In terms of techniques, participants will learn about multichannel scaling, operation of PMTs and counting, and manipulating magnetic fields with Helmholtz coils. They will also deal with the problem of calibration: converting the channel numbers to magnetic field values.

Outline of the Immersion:

All essential materials and equipment will be provided, but participants are encouraged to bring a camera (cellphone OK) and computer/notebook to record notes and results. If the participant has a favorite data analysis package, that will be useful during the lab.

There are a few hazards in this experiment: a high-voltage power supply with PMT. UV radiation from Hg lamp. Instruction will be provided concerning these risks.

Cost estimate: A few essential components were custom built, and as such only estimates may be given for their cost. The Helmholtz coils and bucking coil are very old, left over from research long ago. Many of the commercial components we use are no longer sold, so the list below only estimates a replacement cost.

Mercury UV lamp [UVP 90-0012-01 with supply]$500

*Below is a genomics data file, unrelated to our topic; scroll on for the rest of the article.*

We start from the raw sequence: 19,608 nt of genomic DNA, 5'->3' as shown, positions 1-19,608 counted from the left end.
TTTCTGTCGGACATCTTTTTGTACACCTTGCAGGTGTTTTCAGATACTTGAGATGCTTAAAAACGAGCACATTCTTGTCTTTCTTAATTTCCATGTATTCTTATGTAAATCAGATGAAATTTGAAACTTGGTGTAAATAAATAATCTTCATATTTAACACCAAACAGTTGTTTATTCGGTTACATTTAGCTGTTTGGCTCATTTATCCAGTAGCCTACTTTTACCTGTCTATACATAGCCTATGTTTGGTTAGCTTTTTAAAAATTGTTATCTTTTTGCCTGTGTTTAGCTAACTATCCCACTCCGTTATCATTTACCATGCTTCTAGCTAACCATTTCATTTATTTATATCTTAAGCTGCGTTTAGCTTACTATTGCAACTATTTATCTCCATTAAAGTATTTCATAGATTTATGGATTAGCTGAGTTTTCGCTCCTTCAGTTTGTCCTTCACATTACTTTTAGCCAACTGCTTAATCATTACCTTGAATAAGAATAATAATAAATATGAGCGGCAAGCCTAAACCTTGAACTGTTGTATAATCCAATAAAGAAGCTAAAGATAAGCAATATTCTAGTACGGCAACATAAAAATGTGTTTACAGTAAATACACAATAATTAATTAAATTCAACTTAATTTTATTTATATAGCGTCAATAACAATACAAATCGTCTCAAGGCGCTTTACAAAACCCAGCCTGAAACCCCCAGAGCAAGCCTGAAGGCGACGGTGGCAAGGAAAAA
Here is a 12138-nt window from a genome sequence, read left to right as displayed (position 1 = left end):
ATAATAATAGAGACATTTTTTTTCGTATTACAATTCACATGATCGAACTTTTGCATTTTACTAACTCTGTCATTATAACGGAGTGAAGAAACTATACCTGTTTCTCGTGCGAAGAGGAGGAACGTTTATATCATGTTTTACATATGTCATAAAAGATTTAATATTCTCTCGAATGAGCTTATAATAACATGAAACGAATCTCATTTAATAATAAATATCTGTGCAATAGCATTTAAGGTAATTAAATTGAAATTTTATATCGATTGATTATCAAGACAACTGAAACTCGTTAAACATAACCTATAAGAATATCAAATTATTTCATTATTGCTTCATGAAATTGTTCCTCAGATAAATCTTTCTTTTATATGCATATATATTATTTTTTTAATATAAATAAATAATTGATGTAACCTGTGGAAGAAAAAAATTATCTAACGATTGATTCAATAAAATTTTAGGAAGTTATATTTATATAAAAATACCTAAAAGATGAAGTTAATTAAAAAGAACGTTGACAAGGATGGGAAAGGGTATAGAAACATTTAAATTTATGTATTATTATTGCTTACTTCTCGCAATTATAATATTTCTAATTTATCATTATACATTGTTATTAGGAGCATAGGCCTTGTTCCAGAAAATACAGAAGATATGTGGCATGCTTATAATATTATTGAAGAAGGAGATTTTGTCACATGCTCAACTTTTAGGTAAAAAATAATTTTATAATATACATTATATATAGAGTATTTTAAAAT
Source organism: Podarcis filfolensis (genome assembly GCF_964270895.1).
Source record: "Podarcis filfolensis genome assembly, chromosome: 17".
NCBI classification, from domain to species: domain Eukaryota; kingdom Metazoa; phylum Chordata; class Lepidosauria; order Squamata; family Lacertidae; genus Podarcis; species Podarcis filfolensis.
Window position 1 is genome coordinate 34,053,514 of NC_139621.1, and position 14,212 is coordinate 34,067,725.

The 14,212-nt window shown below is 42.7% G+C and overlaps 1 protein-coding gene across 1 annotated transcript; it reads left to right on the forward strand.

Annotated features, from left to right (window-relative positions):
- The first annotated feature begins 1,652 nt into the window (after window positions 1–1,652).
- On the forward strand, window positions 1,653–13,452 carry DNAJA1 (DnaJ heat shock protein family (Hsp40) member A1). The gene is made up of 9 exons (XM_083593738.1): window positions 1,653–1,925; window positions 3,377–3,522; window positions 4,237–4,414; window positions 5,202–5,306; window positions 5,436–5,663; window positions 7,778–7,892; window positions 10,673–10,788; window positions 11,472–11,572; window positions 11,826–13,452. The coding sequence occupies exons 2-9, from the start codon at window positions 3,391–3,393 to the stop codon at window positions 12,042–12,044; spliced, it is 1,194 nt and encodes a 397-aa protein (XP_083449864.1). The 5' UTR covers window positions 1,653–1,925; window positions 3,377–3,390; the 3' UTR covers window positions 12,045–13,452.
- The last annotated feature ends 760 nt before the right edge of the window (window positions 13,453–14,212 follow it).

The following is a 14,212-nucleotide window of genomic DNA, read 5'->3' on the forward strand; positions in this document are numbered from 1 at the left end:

Hg cell, custom made˜$300
UV polarizer [Thorlabs GLB10, with mount] $1000
253.7 bandpass filter [Newport 10MLF10-254 with mount]$400
Photomultiplier detector for UV [Thorlabs PMM01]$2100
Absorption cavity and piping, assembled from hardware store parts$100
Helmholtz coils and bucking coil, homemade $200
Pulse-processing electronics [Ortec 9302 Amplifier Discriminator]˜$1000
Multichannel scaler [Ortec Easy MCS] ˜$3000
Digital function generator for B-field sweep [SRS DS335]$2500
Digital multimeter for measuring Helmholtz coil current [Kiethley model 2000]˜$1500
Power amp to drive Helmholtz coils [Homemade]˜$200

Please note that the Jonathan F. Reichert Foundation has established a grant program (ALPhA webpage; Foundation website) to help purchase apparatus used in Laboratory Immersions. Limitations and exlusions apply, but generally speaking the foundation may support up to 40% of the cost of the required equipment.